For the Lab challenge, five city cards of the cure color are still used, but the city cards used to characterize and test a disease can come from other players than the one who discovers the cure. This has several effects.
First, players don't need to spend a lot of actions coordinating the transfer of cards amongst themselves. This in balanced by the need to do lab actions at research stations instead.
Second, "card-transfer" roles such as the Researcher, Epidemiologist, and the new Local Liaison role are weaker in the Lab challenge. To balance this, we gave these roles new powers usable only in the Lab challenge. This way, all Pandemic roles except for On the Brink's Field Operative can be used with the Lab challenge.
Third, the potential "director issue" – in which one player starts managing other players' turns – seems to be reduced.
What I observed during testing was that players were better able to "chip in" parts of a cure in the Lab challenge, saying things like "I'll go treat the blue cubes in Milan, but as I pass by the research station in Paris, I'll use my spare fourth action to send the cubes in the upper sample dish to the centrifuge" or "I have one yellow card and nothing vital to do next turn; why don't I head to a research station to test the yellow cure, which will allow us to remove a cube from Santiago without having to go there?"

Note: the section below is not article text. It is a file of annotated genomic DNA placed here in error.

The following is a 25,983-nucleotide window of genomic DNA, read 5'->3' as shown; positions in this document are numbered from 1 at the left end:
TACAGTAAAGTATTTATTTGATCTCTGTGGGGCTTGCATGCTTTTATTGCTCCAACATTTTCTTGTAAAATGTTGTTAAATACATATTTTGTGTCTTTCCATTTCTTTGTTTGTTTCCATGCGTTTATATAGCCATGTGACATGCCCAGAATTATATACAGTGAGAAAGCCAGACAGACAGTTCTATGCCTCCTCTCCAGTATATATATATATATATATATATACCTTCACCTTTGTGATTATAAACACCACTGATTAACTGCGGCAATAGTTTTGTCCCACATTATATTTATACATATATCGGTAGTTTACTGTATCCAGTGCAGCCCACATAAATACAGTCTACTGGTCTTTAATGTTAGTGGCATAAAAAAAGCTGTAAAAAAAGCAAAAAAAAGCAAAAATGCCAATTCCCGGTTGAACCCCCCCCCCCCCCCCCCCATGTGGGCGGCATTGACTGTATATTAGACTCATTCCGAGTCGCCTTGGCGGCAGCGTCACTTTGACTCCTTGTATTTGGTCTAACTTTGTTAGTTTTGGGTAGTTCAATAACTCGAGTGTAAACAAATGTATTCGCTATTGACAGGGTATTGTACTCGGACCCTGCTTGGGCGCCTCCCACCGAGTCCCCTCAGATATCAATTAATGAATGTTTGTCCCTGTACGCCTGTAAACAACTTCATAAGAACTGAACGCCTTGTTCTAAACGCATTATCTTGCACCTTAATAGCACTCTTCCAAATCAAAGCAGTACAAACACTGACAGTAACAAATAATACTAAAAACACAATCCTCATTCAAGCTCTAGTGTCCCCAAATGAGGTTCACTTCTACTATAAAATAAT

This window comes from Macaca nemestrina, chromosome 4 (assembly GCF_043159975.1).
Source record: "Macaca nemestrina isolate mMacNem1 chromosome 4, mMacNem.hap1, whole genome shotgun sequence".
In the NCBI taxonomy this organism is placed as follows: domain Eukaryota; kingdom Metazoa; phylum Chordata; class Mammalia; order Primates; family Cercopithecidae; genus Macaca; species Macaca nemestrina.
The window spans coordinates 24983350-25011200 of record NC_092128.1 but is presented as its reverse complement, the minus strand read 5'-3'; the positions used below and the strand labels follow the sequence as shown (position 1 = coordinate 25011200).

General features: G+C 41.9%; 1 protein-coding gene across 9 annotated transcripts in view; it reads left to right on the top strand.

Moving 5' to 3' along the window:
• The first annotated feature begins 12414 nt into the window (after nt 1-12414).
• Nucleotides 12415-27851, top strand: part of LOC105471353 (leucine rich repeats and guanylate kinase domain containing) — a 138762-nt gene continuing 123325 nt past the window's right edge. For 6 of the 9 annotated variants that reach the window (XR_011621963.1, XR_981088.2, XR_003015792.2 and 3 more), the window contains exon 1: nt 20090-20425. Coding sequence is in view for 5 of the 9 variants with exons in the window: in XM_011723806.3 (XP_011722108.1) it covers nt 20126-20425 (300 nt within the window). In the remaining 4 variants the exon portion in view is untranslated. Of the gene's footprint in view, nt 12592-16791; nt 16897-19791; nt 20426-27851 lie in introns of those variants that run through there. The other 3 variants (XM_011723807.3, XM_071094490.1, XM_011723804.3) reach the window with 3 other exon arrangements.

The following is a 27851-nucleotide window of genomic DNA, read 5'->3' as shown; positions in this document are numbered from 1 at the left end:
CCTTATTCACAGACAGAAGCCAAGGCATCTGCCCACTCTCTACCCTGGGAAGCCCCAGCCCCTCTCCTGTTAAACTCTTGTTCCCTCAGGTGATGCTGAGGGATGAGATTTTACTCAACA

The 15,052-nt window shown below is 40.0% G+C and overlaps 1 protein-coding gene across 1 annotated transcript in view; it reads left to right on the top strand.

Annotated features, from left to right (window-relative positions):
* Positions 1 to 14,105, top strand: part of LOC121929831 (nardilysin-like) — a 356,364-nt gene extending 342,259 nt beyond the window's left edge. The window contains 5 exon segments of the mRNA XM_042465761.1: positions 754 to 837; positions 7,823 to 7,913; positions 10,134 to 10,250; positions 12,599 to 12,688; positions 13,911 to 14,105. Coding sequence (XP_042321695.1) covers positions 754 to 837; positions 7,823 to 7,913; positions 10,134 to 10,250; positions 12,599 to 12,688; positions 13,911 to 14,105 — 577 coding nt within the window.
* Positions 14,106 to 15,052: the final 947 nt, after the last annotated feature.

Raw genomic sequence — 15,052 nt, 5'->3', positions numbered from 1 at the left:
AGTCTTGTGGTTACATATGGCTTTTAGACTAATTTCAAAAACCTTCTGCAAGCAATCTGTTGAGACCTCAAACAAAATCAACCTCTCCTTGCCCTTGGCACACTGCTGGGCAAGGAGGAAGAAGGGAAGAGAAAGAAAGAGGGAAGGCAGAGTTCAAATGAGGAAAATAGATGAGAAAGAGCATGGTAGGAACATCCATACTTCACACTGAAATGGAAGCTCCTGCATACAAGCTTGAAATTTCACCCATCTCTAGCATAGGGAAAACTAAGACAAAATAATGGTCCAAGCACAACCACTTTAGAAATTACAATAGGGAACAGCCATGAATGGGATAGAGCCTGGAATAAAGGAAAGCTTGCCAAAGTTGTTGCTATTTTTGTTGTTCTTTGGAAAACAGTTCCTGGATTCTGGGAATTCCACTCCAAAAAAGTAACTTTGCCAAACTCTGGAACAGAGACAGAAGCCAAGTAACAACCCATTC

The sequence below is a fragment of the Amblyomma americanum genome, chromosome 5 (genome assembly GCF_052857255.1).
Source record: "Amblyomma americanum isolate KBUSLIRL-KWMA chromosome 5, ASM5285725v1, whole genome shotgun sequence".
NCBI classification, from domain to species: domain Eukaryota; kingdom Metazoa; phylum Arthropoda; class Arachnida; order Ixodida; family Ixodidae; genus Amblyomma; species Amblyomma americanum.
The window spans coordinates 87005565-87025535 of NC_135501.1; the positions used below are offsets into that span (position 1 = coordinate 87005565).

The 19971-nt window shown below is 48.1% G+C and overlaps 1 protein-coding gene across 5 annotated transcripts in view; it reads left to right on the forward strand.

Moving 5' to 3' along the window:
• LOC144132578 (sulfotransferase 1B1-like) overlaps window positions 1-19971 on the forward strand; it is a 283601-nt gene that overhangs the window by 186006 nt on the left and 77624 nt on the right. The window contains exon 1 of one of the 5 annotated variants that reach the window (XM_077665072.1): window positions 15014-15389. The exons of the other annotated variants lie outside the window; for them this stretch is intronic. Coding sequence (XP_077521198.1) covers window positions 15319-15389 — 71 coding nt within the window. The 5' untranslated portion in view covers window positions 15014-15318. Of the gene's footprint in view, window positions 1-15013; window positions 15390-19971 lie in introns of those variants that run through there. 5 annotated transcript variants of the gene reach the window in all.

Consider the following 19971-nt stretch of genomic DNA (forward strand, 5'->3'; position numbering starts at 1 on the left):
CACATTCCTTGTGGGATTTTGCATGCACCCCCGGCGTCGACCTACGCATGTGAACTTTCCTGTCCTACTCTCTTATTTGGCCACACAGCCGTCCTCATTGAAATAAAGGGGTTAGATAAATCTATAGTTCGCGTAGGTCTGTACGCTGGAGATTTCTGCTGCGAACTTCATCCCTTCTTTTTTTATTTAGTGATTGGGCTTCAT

Some players, of course, prefer solving the "coordination puzzle" of transferring city cards among characters to achieve cures. For them, there's lots of other things in this expansion besides this optional Lab challenge.
Extending On the Brink
In the Lab requires On the Brink (so that you have enough event cards) and extends its Virulent Strain and Mutation challenges. Two new Virulent Strain epidemic cards are provided to increase the variety of effects in that challenge.
Twelve more purple cubes and a Worldwide Panic scenario spice up the Mutation challenge. In the earlier Mutation challenge, the purple fifth disease was a "ticking time bomb" that slowly grew while players attended to the four standard diseases. In the Worldwide Panic scenario, players must contend with the purple disease from the very start.
The purple disease is now a full 24-cube disease, with six purple cubes starting on the board (in addition to 18 other disease cubes); each Mutation card adds two purple cubes (instead of one); and two (not one) of the five city cards used to cure the purple disease must be cities in which the purple disease is present.
If your group combines the Mutation and Virulent Strain challenges, the purple disease can now be the Virulent Strain disease...
With a Little Help from the CDC
Many players enjoy playing Pandemic solo. In the Lab includes rules for solo play in which a player plays a single role, but receives aid from the Center for Disease Control (CDC). The CDC begins with four face up cards and no pawn, does not Infect Cities nor automatically draw Player cards, and can take only one action each turn.